Will reviewing spousal tax deduction help boost role of women in society?
The government’s Tax Commission has started discussing a review of the tax deduction system for spouses, which is aimed at reducing the burden of income and resident taxes on taxpayers with spouses.
To help expand the role of women in society at a time when the working generation is shrinking due to the ongoing trend of a low birthrate and a rapidly aging population, a comprehensive range of reforms in many areas is required. Changes to the tax system alone will not be sufficient.
Prime Minister Shinzo Abe has made helping women to play a more important role in society a key element of his economic growth strategy. “We should review the tax system, which restricts women’s employment,” said Abe, who has instructed relevant government bodies to reexamine the deduction system. We think this is a fair response to the changing times.
Under the current spousal tax deduction system, the main household income earner can deduct ¥380,000 from their annual taxable income if their spouse is a full-time homemaker, or works part-time and earns ¥1.03 million or less per year.
Many companies reduce their spousal allowance and other allowances paid to employees at the ¥1.03 million threshold. Consequently, housewives working part-time tend to arrange their working hours to ensure they do not earn more than ¥1.03 million.
If a wife earns more than ¥1.03 million but less than ¥1.41 million, her husband can still claim a special spousal deduction. However, it is a fact that the “¥1.03 million wall” limits women's desire to work.
The spousal tax deduction was introduced in 1961. Its objective was to provide tax relief to typical households at the time, in which the husband went to work while the wife stayed at home to devote herself to housekeeping and raising children.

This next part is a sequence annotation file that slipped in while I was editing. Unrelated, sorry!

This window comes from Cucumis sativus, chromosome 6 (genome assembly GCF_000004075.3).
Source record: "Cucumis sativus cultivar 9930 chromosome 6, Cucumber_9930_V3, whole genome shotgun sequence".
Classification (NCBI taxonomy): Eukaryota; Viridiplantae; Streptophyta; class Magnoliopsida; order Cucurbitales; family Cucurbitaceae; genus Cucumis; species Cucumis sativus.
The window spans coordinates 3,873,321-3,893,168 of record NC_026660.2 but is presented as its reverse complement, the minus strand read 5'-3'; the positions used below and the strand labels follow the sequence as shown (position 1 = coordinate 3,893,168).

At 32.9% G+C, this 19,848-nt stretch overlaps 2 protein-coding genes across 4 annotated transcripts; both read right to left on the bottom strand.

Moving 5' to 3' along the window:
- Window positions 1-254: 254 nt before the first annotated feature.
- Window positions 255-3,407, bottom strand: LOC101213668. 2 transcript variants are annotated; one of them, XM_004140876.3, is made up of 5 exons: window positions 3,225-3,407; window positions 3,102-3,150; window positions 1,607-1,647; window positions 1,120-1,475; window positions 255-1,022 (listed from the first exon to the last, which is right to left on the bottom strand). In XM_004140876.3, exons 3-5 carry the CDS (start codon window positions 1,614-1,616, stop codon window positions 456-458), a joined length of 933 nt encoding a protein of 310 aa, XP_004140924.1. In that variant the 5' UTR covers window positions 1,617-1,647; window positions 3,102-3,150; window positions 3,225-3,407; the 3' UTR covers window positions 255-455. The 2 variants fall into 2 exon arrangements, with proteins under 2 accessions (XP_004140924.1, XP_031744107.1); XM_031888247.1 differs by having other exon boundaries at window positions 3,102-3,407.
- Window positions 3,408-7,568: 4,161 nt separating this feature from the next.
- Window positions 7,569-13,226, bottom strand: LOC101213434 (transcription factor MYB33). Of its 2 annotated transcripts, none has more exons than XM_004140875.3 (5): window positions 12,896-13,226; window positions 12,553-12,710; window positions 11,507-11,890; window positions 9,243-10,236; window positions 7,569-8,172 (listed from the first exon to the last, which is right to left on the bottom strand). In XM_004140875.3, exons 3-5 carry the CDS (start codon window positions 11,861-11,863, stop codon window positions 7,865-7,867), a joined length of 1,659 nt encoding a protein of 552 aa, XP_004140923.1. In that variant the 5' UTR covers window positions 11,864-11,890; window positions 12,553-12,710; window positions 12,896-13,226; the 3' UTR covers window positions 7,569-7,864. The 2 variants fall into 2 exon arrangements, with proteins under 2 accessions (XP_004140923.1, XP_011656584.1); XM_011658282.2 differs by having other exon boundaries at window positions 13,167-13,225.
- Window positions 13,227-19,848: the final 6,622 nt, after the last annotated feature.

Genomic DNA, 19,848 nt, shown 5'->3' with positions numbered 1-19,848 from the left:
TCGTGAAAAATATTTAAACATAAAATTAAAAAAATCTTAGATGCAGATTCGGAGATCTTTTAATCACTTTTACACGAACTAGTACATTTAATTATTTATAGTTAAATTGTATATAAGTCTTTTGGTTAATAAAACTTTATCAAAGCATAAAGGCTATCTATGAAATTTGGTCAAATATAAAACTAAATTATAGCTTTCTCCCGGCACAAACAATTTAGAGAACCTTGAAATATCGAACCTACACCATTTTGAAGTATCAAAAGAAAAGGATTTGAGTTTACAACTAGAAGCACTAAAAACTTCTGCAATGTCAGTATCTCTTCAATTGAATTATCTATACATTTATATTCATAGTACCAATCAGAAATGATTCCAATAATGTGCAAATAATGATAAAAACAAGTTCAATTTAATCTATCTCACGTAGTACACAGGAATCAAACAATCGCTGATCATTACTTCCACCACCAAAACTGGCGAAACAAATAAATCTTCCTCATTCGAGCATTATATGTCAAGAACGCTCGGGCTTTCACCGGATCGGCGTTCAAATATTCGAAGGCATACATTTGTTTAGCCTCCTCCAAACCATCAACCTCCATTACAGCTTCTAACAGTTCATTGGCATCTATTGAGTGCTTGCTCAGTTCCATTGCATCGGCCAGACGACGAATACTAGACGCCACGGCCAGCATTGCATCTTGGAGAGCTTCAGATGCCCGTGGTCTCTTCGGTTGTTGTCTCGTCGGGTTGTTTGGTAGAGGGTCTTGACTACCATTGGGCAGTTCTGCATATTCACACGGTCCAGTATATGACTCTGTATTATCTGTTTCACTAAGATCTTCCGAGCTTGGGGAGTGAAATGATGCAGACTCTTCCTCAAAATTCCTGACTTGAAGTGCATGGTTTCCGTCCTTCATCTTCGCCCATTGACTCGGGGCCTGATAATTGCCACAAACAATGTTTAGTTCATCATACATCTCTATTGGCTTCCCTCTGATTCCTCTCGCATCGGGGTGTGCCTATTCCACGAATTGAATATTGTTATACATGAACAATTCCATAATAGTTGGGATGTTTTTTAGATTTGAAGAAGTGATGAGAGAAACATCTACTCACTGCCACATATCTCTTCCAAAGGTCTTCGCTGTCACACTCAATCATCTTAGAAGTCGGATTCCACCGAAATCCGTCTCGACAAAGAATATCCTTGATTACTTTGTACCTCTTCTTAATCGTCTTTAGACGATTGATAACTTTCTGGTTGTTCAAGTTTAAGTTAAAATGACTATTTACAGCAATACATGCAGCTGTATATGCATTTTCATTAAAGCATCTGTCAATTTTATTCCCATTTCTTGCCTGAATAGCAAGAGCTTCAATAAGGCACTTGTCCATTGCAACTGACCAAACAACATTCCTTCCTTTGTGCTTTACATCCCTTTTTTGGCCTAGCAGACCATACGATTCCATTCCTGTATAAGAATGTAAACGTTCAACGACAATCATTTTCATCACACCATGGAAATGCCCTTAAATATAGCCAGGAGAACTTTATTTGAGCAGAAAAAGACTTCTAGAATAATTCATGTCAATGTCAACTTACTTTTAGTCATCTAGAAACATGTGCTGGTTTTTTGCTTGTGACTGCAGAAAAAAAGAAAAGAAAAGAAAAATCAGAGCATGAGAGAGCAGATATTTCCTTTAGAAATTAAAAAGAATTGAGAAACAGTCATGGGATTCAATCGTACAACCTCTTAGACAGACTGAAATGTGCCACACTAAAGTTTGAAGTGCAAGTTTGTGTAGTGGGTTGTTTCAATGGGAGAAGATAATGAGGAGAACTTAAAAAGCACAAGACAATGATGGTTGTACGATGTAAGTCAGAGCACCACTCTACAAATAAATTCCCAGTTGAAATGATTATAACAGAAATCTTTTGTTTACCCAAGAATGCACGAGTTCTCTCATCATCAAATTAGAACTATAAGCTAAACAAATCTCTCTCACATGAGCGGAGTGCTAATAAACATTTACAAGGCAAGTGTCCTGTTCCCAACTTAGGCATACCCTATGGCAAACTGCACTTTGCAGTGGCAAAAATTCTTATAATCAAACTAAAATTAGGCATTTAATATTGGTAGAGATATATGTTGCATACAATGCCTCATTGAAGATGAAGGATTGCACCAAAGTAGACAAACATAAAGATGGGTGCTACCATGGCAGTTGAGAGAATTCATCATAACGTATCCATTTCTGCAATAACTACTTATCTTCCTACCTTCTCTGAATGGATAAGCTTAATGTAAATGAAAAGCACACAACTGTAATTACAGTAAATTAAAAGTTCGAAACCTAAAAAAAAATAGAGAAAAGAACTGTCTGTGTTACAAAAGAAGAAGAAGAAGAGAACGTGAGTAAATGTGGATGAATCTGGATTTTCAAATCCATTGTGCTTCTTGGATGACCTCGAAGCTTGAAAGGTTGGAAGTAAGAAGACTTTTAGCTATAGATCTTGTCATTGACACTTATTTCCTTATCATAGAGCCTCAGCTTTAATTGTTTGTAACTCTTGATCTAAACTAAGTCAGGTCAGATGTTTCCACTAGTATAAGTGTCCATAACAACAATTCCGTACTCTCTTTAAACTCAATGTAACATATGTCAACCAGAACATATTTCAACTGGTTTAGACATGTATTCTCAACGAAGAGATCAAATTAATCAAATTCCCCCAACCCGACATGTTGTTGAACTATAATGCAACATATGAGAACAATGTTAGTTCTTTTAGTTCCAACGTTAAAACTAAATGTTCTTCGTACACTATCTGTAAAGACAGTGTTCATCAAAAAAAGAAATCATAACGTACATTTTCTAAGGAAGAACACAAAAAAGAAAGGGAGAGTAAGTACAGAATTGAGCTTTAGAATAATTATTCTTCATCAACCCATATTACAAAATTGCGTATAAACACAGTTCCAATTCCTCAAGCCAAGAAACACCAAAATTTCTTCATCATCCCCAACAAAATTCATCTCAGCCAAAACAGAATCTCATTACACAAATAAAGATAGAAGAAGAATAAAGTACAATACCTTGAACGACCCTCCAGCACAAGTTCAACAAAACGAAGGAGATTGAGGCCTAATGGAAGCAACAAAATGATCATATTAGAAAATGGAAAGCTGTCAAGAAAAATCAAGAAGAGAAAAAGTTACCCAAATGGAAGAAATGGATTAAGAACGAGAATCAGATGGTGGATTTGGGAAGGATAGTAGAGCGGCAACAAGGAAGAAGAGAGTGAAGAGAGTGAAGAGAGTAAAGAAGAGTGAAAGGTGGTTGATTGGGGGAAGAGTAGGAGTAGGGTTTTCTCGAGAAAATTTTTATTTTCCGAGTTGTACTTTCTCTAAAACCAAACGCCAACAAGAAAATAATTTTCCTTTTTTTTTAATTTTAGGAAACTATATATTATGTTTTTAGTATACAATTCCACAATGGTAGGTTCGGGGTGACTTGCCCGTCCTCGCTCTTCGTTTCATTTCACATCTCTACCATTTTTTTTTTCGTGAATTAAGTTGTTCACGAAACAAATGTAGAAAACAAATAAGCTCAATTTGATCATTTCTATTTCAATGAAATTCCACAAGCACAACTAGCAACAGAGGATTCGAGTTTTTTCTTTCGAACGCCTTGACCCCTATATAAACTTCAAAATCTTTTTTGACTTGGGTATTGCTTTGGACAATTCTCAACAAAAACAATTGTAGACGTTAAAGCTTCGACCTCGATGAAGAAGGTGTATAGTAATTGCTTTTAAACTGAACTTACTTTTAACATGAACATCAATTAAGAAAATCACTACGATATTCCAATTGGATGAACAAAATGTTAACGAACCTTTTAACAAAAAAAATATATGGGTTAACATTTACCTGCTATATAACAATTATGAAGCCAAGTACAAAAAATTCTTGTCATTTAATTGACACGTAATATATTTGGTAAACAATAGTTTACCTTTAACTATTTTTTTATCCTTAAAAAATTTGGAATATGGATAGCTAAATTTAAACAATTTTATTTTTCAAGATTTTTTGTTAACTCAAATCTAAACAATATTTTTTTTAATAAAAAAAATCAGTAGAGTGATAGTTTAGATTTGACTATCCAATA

Today, however, more households have broken away from the traditional model, with both spouses in employment. There have also been major social shifts regarding the handling of household chores.
A long road ahead
It would be wrong, however, to simply assume that the revision of the spousal tax deduction system alone would be sufficient in allowing more women to find employment. There are a myriad of reasons why many women who want to work are unable to do so. Many full-time housewives are so tied up with child-rearing and caring for elderly parents that they find it very difficult to join the labor force.
In addition to the spousal tax deduction, the government must also consider how to resolve the other obstacles obstructing women from working. Pressing issues include eliminating long waiting lists for day care centers, expanding the nursing care insurance system and rectifying the customary practice of working long hours.
Some estimates suggest that abolishing the exemption would result in a tax increase of about ¥70,000 for a household with an annual income of ¥5 million. The government will also need to consider relief measures to ensure the additional burden on household budgets after the system review does not increase significantly.
If the consumption tax rate is raised to 10 percent in October 2015 as scheduled, the burden on family budgets will balloon even further. The government is considering cutting the corporate tax rate, but the move could fuel criticism that businesses are receiving preferential treatment while households are being slapped with higher taxes.
In campaign booklets containing the Liberal Democratic Party’s policies for the House of Representatives election in 2012 and last summer’s House of Councillors election, the ruling party declared it would retain the spousal tax deduction system. Many LDP members are reluctant to review the system, or are outright opposed to such discussions. One of the most vocal opponents is Finance Minister Taro Aso, who said, “We mustn’t do anything thoughtless.”
How can more employment opportunities be created for women? We hope the government and ruling parties will deepen discussions on this issue from a wide range of viewpoints.
(From The Yomiuri Shimbun, April 24, 2014)